Improved sleep behavior and attitudes do more good than sleeping pills for the treatment of insomnia, experts at a recent National Institutes of Health Consensus Conference agreed, says Daniel Kripke of the University of California, San Diego.
The changes Kripke recommends:
- Do not take sleeping pills. This includes over-the-counter pills and melatonin.
- Don't go to bed until you're sleepy. If you have trouble sleeping, try going to bed later or getting up earlier.
- Get up at the same time every morning, even after a bad night's sleep. The next night, you'll be sleepy at bedtime.
- If you wake up in the middle of the night and can't fall back to sleep, get out of bed and return only when you are sleepy.
- Avoid worrying, watching TV, reading scary books, and doing other things in bed besides sleeping and sex. If you worry, read thrillers or watch TV, do that in a chair that's not in the bedroom.
- Do not drink or eat anything caffeinated within six hours of bedtime.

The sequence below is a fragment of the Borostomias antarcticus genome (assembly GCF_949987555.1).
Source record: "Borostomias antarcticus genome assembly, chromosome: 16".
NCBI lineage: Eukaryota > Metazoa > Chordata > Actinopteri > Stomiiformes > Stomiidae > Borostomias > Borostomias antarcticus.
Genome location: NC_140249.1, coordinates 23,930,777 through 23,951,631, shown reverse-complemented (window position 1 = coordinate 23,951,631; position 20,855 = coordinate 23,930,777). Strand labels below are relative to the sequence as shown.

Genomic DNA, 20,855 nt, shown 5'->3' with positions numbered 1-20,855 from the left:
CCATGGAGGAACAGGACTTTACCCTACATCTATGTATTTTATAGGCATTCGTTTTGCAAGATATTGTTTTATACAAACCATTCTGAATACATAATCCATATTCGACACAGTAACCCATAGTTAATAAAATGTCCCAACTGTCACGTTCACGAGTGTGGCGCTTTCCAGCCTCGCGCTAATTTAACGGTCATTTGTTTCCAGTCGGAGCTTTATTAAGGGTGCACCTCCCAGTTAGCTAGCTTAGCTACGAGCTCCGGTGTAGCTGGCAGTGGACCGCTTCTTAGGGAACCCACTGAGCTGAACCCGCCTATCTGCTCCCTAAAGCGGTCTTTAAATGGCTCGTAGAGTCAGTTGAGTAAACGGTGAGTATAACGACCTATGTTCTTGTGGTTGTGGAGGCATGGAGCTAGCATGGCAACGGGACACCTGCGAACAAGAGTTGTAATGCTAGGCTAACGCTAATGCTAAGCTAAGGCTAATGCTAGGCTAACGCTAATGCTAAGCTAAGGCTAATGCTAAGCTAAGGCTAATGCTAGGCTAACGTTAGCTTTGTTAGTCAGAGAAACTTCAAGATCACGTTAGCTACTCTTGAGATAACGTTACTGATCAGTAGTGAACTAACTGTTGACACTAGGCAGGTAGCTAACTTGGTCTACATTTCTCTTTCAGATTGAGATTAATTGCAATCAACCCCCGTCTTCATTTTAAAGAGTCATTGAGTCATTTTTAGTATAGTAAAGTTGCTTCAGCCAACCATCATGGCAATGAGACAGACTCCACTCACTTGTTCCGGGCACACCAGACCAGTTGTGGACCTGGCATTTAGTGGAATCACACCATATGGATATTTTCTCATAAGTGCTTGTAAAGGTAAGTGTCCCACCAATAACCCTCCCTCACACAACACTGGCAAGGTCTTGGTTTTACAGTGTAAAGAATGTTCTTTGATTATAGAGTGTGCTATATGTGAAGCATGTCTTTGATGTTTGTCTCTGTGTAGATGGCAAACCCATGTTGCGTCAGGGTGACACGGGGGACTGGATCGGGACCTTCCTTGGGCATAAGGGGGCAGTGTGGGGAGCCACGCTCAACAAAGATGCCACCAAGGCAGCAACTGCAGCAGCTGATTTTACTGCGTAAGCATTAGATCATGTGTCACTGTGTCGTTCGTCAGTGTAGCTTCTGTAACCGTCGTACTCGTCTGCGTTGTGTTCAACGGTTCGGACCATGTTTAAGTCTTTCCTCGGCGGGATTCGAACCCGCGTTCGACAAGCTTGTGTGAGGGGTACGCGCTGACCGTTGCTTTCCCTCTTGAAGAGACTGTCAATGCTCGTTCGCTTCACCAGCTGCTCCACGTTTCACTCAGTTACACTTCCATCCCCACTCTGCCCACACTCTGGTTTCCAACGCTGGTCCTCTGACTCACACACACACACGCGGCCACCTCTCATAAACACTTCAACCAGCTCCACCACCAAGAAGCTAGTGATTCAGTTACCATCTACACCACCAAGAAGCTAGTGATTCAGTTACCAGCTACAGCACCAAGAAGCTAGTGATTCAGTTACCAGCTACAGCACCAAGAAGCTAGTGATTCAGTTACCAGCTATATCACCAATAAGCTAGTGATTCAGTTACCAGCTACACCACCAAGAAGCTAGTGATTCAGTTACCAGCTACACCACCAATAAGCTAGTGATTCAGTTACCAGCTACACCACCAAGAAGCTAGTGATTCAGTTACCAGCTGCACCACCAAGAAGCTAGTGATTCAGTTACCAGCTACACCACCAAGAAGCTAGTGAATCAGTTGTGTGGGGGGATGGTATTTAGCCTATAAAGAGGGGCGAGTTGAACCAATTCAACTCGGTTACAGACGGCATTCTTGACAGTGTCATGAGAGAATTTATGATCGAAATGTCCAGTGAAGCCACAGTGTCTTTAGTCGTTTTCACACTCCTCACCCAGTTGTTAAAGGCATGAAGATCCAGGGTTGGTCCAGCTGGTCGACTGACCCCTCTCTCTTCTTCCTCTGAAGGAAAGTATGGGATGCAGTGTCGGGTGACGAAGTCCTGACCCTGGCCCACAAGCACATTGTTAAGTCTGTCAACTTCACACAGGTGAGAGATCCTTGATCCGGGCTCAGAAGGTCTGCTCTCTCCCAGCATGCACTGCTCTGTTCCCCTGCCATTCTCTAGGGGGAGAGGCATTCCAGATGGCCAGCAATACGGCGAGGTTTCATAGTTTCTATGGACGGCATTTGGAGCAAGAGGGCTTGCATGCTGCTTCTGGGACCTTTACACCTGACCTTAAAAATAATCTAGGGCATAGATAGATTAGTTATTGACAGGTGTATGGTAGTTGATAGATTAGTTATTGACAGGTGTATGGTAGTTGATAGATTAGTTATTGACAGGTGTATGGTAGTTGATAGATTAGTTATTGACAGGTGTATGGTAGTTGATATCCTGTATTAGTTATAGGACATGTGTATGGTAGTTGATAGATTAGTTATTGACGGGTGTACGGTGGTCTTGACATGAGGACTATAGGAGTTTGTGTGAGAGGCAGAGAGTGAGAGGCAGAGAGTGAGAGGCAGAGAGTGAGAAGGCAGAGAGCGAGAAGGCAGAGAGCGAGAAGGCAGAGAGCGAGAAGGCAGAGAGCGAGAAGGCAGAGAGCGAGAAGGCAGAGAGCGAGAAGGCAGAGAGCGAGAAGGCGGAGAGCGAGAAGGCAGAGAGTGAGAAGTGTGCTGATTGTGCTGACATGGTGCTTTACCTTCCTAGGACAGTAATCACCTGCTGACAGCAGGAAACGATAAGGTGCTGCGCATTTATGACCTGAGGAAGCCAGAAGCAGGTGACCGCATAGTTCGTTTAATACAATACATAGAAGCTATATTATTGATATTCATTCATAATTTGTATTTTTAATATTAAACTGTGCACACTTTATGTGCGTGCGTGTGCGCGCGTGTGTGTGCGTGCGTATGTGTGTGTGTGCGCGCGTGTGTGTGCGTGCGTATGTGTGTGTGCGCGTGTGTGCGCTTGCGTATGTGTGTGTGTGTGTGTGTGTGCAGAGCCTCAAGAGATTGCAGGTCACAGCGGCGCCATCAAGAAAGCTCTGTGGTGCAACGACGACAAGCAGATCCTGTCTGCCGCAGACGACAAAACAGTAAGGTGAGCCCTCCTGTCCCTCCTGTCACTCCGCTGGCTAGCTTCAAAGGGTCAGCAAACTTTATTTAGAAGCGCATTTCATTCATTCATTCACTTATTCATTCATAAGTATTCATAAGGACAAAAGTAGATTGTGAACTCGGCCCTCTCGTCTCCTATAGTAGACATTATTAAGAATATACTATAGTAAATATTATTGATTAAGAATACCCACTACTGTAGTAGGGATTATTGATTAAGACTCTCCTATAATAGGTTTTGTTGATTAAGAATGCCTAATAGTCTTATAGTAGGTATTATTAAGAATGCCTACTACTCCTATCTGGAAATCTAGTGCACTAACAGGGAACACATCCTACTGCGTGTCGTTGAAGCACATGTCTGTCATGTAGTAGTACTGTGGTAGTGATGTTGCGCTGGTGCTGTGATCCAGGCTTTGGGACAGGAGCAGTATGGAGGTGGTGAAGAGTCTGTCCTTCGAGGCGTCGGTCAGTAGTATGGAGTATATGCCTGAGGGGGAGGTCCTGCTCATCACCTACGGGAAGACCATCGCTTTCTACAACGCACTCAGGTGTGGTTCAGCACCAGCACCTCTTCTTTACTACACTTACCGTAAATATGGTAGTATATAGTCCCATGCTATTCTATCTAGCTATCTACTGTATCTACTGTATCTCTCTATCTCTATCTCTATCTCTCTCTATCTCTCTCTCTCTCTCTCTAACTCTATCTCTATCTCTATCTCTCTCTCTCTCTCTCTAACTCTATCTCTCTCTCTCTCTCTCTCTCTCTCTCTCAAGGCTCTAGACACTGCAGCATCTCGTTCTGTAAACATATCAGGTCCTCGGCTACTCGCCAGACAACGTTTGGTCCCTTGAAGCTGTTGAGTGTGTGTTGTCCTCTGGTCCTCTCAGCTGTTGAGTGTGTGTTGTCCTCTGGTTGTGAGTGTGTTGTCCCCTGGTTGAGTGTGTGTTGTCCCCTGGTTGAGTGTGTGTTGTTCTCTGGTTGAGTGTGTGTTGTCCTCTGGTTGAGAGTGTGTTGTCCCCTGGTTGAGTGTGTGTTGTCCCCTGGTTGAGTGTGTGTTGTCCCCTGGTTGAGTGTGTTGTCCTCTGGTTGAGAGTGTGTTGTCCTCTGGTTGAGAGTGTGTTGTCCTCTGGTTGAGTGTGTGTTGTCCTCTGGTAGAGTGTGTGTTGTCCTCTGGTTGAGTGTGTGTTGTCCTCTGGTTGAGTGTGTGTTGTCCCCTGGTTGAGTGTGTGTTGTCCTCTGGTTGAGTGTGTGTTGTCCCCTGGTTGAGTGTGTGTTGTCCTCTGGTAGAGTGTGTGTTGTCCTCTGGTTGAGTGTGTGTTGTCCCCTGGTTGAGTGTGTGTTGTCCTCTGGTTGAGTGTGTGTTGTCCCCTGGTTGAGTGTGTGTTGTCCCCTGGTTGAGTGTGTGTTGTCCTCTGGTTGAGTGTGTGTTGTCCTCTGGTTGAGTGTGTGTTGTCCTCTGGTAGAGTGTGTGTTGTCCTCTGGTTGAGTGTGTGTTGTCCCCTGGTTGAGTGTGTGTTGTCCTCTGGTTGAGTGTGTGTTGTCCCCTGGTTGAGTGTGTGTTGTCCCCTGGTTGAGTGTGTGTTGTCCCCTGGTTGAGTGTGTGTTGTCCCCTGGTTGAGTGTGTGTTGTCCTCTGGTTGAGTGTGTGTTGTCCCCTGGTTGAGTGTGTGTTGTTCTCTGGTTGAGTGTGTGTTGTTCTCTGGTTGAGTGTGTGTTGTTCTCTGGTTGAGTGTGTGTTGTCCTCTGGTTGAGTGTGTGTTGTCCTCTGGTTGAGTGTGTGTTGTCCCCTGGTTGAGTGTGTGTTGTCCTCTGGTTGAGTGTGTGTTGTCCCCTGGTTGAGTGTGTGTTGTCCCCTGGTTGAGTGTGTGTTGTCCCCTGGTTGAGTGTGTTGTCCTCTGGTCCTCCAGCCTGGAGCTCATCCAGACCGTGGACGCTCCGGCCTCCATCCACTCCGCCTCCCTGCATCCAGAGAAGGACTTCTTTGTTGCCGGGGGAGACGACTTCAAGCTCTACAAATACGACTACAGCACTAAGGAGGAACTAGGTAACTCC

- Avoid alcohol. It's relaxing at first but can lead to insomnia when it clears your system.
- Spend time outdoors. People exposed to daylight or bright light therapy sleep better.
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Robin Lloyd was a senior editor at Space.com and Live Science from 2007 to 2009. She holds a B.A. degree in sociology from Smith College and a Ph.D. and M.A. degree in sociology from the University of California at Santa Barbara. She is currently a freelance science writer based in New York City and a contributing editor at Scientific American, as well as an adjunct professor at New York University's Science, Health and Environmental Reporting Program.